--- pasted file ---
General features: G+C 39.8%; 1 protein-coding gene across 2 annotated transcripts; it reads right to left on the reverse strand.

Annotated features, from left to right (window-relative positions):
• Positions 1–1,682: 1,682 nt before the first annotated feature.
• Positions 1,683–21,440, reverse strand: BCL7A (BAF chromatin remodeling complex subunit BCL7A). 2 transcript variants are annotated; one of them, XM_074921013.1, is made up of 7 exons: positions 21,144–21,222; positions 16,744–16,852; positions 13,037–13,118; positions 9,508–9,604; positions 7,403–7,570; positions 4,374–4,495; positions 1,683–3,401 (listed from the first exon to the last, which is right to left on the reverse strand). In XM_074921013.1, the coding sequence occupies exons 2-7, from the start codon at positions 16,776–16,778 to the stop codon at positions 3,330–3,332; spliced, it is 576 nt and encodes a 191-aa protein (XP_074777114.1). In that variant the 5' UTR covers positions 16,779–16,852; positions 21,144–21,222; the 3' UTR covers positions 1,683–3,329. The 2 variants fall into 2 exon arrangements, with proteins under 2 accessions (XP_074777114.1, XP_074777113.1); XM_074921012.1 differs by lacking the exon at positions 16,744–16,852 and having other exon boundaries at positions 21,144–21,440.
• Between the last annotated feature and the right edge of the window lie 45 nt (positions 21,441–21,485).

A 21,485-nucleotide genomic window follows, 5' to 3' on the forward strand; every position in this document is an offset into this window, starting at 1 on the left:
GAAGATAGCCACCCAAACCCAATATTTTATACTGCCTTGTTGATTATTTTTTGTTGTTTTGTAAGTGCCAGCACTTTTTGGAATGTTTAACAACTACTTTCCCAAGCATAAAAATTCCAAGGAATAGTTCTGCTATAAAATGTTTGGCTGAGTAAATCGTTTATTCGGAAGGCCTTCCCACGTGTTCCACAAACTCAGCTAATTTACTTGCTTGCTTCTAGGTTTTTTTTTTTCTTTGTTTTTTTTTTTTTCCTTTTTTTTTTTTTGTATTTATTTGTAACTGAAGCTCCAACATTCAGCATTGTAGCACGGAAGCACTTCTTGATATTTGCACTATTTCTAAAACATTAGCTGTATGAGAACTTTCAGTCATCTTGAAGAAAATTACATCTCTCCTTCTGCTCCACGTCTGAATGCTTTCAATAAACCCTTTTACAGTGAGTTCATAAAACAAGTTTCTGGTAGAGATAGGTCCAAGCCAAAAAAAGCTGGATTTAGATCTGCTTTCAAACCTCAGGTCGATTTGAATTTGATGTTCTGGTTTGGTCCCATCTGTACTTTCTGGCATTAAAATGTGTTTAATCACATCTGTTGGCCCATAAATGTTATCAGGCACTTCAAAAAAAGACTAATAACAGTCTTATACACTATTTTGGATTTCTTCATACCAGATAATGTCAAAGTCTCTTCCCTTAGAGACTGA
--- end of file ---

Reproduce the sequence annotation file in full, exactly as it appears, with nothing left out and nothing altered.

General features: G+C 39.8%; 1 protein-coding gene across 2 annotated transcripts; it reads right to left on the reverse strand.

Annotated features, from left to right (window-relative positions):
• Positions 1–1,682: 1,682 nt before the first annotated feature.
• Positions 1,683–21,440, reverse strand: BCL7A (BAF chromatin remodeling complex subunit BCL7A). 2 transcript variants are annotated; one of them, XM_074921013.1, is made up of 7 exons: positions 21,144–21,222; positions 16,744–16,852; positions 13,037–13,118; positions 9,508–9,604; positions 7,403–7,570; positions 4,374–4,495; positions 1,683–3,401 (listed from the first exon to the last, which is right to left on the reverse strand). In XM_074921013.1, the coding sequence occupies exons 2-7, from the start codon at positions 16,776–16,778 to the stop codon at positions 3,330–3,332; spliced, it is 576 nt and encodes a 191-aa protein (XP_074777114.1). In that variant the 5' UTR covers positions 16,779–16,852; positions 21,144–21,222; the 3' UTR covers positions 1,683–3,329. The 2 variants fall into 2 exon arrangements, with proteins under 2 accessions (XP_074777114.1, XP_074777113.1); XM_074921012.1 differs by lacking the exon at positions 16,744–16,852 and having other exon boundaries at positions 21,144–21,440.
• Between the last annotated feature and the right edge of the window lie 45 nt (positions 21,441–21,485).

A 21,485-nucleotide genomic window follows, 5' to 3' on the forward strand; every position in this document is an offset into this window, starting at 1 on the left:
GAAGATAGCCACCCAAACCCAATATTTTATACTGCCTTGTTGATTATTTTTTGTTGTTTTGTAAGTGCCAGCACTTTTTGGAATGTTTAACAACTACTTTCCCAAGCATAAAAATTCCAAGGAATAGTTCTGCTATAAAATGTTTGGCTGAGTAAATCGTTTATTCGGAAGGCCTTCCCACGTGTTCCACAAACTCAGCTAATTTACTTGCTTGCTTCTAGGTTTTTTTTTTTCTTTGTTTTTTTTTTTTTCCTTTTTTTTTTTTTGTATTTATTTGTAACTGAAGCTCCAACATTCAGCATTGTAGCACGGAAGCACTTCTTGATATTTGCACTATTTCTAAAACATTAGCTGTATGAGAACTTTCAGTCATCTTGAAGAAAATTACATCTCTCCTTCTGCTCCACGTCTGAATGCTTTCAATAAACCCTTTTACAGTGAGTTCATAAAACAAGTTTCTGGTAGAGATAGGTCCAAGCCAAAAAAAGCTGGATTTAGATCTGCTTTCAAACCTCAGGTCGATTTGAATTTGATGTTCTGGTTTGGTCCCATCTGTACTTTCTGGCATTAAAATGTGTTTAATCACATCTGTTGGCCCATAAATGTTATCAGGCACTTCAAAAAAAGACTAATAACAGTCTTATACACTATTTTGGATTTCTTCATACCAGATAATGTCAAAGTCTCTTCCCTTAGAGACTGA